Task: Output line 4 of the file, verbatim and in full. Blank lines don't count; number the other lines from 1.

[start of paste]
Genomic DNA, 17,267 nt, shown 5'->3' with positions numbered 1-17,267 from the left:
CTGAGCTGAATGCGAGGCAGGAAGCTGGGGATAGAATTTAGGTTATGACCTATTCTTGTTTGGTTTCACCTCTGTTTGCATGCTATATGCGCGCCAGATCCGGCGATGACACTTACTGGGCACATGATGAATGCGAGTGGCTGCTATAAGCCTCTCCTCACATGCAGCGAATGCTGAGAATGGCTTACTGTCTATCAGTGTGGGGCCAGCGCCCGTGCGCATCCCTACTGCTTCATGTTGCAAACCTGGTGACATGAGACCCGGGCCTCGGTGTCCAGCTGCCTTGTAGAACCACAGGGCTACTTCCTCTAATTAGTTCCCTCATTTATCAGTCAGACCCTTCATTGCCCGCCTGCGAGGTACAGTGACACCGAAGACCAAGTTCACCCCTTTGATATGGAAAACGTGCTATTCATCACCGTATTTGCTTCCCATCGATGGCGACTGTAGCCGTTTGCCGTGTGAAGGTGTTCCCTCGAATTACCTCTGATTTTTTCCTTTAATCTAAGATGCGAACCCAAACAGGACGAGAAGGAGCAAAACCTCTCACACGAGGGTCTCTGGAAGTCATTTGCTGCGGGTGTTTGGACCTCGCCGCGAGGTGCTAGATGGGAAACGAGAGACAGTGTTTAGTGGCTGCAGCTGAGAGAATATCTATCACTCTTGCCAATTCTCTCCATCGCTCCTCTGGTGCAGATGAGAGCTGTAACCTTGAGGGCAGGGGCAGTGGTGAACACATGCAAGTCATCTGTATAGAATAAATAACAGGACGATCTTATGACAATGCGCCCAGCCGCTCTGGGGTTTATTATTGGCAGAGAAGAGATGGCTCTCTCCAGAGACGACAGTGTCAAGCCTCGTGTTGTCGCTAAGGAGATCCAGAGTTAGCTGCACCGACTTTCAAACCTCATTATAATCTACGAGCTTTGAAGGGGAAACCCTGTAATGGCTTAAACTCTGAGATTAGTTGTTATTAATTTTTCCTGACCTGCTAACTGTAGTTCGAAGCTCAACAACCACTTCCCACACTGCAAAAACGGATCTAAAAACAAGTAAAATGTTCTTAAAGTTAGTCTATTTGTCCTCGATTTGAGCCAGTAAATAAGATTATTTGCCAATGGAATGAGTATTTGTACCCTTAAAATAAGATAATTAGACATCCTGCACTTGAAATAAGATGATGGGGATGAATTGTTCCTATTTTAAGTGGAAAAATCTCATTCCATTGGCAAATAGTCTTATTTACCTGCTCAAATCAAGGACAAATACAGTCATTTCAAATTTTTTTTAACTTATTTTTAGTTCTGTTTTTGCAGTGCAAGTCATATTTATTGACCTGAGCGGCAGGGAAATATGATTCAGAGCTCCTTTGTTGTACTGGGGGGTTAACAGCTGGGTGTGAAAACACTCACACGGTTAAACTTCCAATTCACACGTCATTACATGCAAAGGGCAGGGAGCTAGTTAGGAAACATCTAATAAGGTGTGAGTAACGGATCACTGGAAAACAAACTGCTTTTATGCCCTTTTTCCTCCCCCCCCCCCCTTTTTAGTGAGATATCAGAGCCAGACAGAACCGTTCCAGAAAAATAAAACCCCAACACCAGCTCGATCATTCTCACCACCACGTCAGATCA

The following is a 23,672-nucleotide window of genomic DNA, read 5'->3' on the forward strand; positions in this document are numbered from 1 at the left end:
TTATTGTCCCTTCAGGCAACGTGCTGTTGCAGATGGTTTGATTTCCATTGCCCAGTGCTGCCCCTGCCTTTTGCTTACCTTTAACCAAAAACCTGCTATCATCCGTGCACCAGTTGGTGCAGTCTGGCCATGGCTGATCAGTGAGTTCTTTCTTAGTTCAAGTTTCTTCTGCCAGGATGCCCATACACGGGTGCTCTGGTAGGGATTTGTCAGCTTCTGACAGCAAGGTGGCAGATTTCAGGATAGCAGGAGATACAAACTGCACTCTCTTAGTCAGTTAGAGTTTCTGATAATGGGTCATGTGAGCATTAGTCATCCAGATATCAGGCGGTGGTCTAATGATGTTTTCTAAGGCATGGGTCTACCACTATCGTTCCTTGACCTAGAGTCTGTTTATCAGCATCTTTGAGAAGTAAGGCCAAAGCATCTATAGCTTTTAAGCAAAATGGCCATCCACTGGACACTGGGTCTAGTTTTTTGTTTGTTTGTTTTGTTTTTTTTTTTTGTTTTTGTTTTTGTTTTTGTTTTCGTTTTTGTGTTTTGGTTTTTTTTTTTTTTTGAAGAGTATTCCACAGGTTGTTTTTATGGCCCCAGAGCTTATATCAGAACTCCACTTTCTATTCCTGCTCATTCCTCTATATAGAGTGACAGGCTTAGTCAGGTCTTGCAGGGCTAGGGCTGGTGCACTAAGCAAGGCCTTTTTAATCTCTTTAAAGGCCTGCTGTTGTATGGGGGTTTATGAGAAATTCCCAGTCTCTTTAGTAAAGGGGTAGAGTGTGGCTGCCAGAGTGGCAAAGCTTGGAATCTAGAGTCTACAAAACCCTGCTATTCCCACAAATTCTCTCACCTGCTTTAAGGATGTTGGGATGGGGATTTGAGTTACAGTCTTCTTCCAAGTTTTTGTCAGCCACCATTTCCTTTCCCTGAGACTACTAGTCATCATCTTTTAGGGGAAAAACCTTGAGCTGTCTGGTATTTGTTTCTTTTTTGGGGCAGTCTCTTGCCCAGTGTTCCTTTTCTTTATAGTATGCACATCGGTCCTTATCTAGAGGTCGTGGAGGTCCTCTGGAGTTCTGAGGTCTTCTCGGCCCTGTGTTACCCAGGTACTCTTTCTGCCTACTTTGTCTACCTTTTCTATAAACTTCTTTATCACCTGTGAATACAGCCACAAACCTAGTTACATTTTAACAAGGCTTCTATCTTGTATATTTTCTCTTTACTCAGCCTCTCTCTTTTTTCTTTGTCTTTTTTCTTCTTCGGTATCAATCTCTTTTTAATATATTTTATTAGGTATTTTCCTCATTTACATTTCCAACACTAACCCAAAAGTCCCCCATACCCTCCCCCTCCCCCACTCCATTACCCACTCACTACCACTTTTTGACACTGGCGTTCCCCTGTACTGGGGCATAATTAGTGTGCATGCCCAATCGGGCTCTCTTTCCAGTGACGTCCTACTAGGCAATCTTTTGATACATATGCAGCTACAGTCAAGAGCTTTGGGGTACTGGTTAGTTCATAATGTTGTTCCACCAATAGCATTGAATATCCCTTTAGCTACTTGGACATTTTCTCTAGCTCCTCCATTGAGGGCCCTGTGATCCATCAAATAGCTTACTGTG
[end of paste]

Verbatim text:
TTATTGTCCCTTCAGGCAACGTGCTGTTGCAGATGGTTTGATTTCCATTGCCCAGTGCTGCCCCTGCCTTTTGCTTACCTTTAACCAAAAACCTGCTATCATCCGTGCACCAGTTGGTGCAGTCTGGCCATGGCTGATCAGTGAGTTCTTTCTTAGTTCAAGTTTCTTCTGCCAGGATGCCCATACACGGGTGCTCTGGTAGGGATTTGTCAGCTTCTGACAGCAAGGTGGCAGATTTCAGGATAGCAGGAGATACAAACTGCACTCTCTTAGTCAGTTAGAGTTTCTGATAATGGGTCATGTGAGCATTAGTCATCCAGATATCAGGCGGTGGTCTAATGATGTTTTCTAAGGCATGGGTCTACCACTATCGTTCCTTGACCTAGAGTCTGTTTATCAGCATCTTTGAGAAGTAAGGCCAAAGCATCTATAGCTTTTAAGCAAAATGGCCATCCACTGGACACTGGGTCTAGTTTTTTGTTTGTTTGTTTTGTTTTTTTTTTTTGTTTTTGTTTTTGTTTTTGTTTTCGTTTTTGTGTTTTGGTTTTTTTTTTTTTTTGAAGAGTATTCCACAGGTTGTTTTTATGGCCCCAGAGCTTATATCAGAACTCCACTTTCTATTCCTGCTCATTCCTCTATATAGAGTGACAGGCTTAGTCAGGTCTTGCAGGGCTAGGGCTGGTGCACTAAGCAAGGCCTTTTTAATCTCTTTAAAGGCCTGCTGTTGTATGGGGGTTTATGAGAAATTCCCAGTCTCTTTAGTAAAGGGGTAGAGTGTGGCTGCCAGAGTGGCAAAGCTTGGAATCTAGAGTCTACAAAACCCTGCTATTCCCACAAATTCTCTCACCTGCTTTAAGGATGTTGGGATGGGGATTTGAGTTACAGTCTTCTTCCAAGTTTTTGTCAGCCACCATTTCCTTTCCCTGAGACTACTAGTCATCATCTTTTAGGGGAAAAACCTTGAGCTGTCTGGTATTTGTTTCTTTTTTGGGGCAGTCTCTTGCCCAGTGTTCCTTTTCTTTATAGTATGCACATCGGTCCTTATCTAGAGGTCGTGGAGGTCCTCTGGAGTTCTGAGGTCTTCTCGGCCCTGTGTTACCCAGGTACTCTTTCTGCCTACTTTGTCTACCTTTTCTATAAACTTCTTTATCACCTGTGAATACAGCCACAAACCTAGTTACATTTTAACAAGGCTTCTATCTTGTATATTTTCTCTTTACTCAGCCTCTCTCTTTTTTCTTTGTCTTTTTTCTTCTTCGGTATCAATCTCTTTTTAATATATTTTATTAGGTATTTTCCTCATTTACATTTCCAACACTAACCCAAAAGTCCCCCATACCCTCCCCCTCCCCCACTCCATTACCCACTCACTACCACTTTTTGACACTGGCGTTCCCCTGTACTGGGGCATAATTAGTGTGCATGCCCAATCGGGCTCTCTTTCCAGTGACGTCCTACTAGGCAATCTTTTGATACATATGCAGCTACAGTCAAGAGCTTTGGGGTACTGGTTAGTTCATAATGTTGTTCCACCAATAGCATTGAATATCCCTTTAGCTACTTGGACATTTTCTCTAGCTCCTCCATTGAGGGCCCTGTGATCCATCAAATAGCTTACTGTG